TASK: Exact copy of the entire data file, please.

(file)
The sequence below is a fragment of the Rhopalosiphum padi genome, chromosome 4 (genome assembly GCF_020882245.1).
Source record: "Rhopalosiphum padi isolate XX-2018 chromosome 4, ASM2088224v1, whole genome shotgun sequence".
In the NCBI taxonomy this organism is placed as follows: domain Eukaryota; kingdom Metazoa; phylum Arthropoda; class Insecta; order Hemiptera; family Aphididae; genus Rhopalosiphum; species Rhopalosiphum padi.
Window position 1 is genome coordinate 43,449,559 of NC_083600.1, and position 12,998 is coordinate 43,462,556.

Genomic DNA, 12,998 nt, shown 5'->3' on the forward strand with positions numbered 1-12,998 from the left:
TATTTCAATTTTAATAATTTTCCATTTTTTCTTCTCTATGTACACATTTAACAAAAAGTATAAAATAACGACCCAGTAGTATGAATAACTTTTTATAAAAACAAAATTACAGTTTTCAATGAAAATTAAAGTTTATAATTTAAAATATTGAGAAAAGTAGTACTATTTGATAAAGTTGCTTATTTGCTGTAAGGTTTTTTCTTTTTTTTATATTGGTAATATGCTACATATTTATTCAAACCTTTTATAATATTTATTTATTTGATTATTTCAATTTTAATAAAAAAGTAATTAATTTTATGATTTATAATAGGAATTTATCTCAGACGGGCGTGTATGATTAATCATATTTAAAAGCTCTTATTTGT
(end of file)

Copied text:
The sequence below is a fragment of the Rhopalosiphum padi genome, chromosome 4 (genome assembly GCF_020882245.1).
Source record: "Rhopalosiphum padi isolate XX-2018 chromosome 4, ASM2088224v1, whole genome shotgun sequence".
In the NCBI taxonomy this organism is placed as follows: domain Eukaryota; kingdom Metazoa; phylum Arthropoda; class Insecta; order Hemiptera; family Aphididae; genus Rhopalosiphum; species Rhopalosiphum padi.
Window position 1 is genome coordinate 43,449,559 of NC_083600.1, and position 12,998 is coordinate 43,462,556.

Genomic DNA, 12,998 nt, shown 5'->3' on the forward strand with positions numbered 1-12,998 from the left:
TATTTCAATTTTAATAATTTTCCATTTTTTCTTCTCTATGTACACATTTAACAAAAAGTATAAAATAACGACCCAGTAGTATGAATAACTTTTTATAAAAACAAAATTACAGTTTTCAATGAAAATTAAAGTTTATAATTTAAAATATTGAGAAAAGTAGTACTATTTGATAAAGTTGCTTATTTGCTGTAAGGTTTTTTCTTTTTTTTATATTGGTAATATGCTACATATTTATTCAAACCTTTTATAATATTTATTTATTTGATTATTTCAATTTTAATAAAAAAGTAATTAATTTTATGATTTATAATAGGAATTTATCTCAGACGGGCGTGTATGATTAATCATATTTAAAAGCTCTTATTTGT